Intersectional Self.

Identity is created, and is not constant. The intersectional self accounts for many factors that contribute to this term.  For example, gender, sexuality, class and ethnicity may be regarded as separate ‘compartments’ for categorisation. However, this reductionist approach is not useful, and is somewhat discriminative. Therefore, by blurring the imaginary lines between binaries, the idea of an intersectional self can flourish. Binary pairings are set up so they are opposite, and are either ‘marked’ or ‘unmarked’. This means that one attribute is classed by a certain culture as ‘normalised’ and unmarked – heterosexuality and one is classed as ‘abnormal’ and marked – homosexuality. Clearly, the labelling as either marked or unmarked is reliant upon the power of the society, and the general consensus as to what is regarded as normal or not.

To view the world in this reductionist way can provide avenues for interesting discussion. The advertising industry is a prime example of how a certain culture or society can be played to, and can be unconsciously led to buying into a lifestyle or product. During the second half of this session, we watched two television advertisements for Old Spice, and discussed the newer one. The advert consists of a solitary black male actor, who is wearing only a towel around the waist. He addresses the “ladies” supposedly watching the advert, and begins to explain how if “her man” wore Old Spice she could be living a certain lifestyle. His confident manor and well spoken voice encapsulates the viewer, and draws them into what is being said. The actor appears successful, and clearly knows how to treat a woman. He can give her two “tickets to the show she wants to see”, diamonds and ultimately a masculine, attractive boyfriend.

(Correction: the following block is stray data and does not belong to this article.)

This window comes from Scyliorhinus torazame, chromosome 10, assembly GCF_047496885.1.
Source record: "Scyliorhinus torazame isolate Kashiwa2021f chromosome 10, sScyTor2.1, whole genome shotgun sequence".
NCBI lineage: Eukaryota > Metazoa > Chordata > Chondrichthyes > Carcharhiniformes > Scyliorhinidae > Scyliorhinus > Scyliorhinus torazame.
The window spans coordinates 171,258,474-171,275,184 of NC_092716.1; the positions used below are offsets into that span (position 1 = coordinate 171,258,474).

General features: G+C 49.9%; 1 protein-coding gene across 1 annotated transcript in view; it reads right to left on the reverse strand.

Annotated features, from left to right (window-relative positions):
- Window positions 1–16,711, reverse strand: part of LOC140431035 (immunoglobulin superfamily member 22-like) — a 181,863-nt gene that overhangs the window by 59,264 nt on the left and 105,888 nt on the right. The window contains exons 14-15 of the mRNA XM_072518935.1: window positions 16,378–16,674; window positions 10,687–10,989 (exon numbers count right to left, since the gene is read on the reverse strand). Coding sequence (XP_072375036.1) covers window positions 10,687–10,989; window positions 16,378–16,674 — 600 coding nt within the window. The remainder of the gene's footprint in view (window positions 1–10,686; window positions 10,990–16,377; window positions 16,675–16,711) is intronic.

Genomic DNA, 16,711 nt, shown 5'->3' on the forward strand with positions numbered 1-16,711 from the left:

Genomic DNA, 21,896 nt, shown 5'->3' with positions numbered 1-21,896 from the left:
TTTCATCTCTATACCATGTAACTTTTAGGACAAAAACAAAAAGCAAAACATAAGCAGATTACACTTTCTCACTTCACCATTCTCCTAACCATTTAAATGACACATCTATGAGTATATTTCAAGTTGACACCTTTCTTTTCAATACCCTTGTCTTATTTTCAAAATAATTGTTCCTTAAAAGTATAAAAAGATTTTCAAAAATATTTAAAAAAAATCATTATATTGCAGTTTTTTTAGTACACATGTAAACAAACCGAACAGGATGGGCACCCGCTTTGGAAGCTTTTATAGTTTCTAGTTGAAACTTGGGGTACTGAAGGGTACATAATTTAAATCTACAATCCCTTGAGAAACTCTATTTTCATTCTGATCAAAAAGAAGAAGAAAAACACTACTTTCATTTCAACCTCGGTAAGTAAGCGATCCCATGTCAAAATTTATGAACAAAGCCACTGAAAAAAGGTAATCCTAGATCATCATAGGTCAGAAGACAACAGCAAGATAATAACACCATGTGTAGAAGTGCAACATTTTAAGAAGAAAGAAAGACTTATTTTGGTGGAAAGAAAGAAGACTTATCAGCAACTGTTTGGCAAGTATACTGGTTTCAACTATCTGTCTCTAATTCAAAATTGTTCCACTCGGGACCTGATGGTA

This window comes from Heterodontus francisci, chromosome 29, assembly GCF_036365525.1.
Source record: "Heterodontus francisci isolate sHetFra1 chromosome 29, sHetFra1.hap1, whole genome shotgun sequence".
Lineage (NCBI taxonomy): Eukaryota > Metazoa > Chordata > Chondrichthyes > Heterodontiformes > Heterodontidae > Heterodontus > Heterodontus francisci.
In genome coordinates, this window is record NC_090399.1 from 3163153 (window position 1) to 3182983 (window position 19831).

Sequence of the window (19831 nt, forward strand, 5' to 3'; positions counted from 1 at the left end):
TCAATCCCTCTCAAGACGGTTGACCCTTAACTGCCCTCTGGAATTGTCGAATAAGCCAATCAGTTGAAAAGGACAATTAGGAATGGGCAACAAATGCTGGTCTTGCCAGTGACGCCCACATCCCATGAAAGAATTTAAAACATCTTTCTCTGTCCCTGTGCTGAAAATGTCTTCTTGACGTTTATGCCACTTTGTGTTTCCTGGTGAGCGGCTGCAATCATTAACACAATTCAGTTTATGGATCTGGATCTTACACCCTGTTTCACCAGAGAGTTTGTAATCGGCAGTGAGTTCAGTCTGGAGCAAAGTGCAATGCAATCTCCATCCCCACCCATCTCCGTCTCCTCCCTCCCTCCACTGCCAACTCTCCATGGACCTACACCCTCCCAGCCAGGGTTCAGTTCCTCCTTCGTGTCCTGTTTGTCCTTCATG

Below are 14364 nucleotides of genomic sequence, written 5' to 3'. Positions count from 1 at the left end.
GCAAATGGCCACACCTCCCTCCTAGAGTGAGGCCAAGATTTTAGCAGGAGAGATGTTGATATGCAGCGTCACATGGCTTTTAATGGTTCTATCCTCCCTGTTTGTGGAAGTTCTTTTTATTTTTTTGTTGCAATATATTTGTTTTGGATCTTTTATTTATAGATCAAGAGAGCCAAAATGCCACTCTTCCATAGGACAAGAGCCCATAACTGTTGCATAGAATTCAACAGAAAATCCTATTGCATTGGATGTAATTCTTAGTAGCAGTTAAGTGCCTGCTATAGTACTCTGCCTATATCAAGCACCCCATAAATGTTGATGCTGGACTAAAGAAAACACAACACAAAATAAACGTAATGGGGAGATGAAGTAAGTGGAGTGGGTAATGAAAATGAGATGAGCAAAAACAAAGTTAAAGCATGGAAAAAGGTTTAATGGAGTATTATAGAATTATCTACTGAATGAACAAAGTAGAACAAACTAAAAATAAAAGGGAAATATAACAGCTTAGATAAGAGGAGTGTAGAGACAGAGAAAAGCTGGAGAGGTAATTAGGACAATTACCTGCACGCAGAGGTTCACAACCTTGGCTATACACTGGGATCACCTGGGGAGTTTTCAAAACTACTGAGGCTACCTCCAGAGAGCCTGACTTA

Clearly there are many potential issues with this advert, and from an intersectional self point of view, many assumptions are made. Firstly, the advert presumes that every woman is with a man, therefore presuming that heterosexuality is the cultural norm. This unmarked characteristic will be seen by the general viewer as normal, as the majority of the population is straight and it is the dominant or preferred sexual orientation. The use of race in this advert is interesting, as the protagonist is a black male. Personally, this had no effect on me as I viewed him solely as an attractive, masculine and successful man. The colour of his skin was irrelevant. However, it is important to address the issue that black skin is considered a marked attribute in the current culture, as white is still viewed as normalised. Therefore, would male viewers of this advert be less inclined to believe a black man, rather than a white man?

The role of women in this advert also raises an interesting point. The actor directly addresses “ladies” very early on in the advert, as if to be selling them the product, rather than men. It could be viewed that the woman is totally fictional, and is instead used as a device to make the male population feel inferior and to highlight their current inability to achieve success with women. This therefore makes men desire success, and possibly want to purchase Old Spice to improve their chances and ultimately their lifestyle.

A great deal of tongue-in-cheek humour is employed in this advert however, and should be taken lightly. However, some of the issues that are embedded within the advertisement are important, and shouldn’t be considered so lightly. The makers of the advert were being forcefully satirical, and just wanted to boost sales. Sexuality sadly, still does sell.

J.

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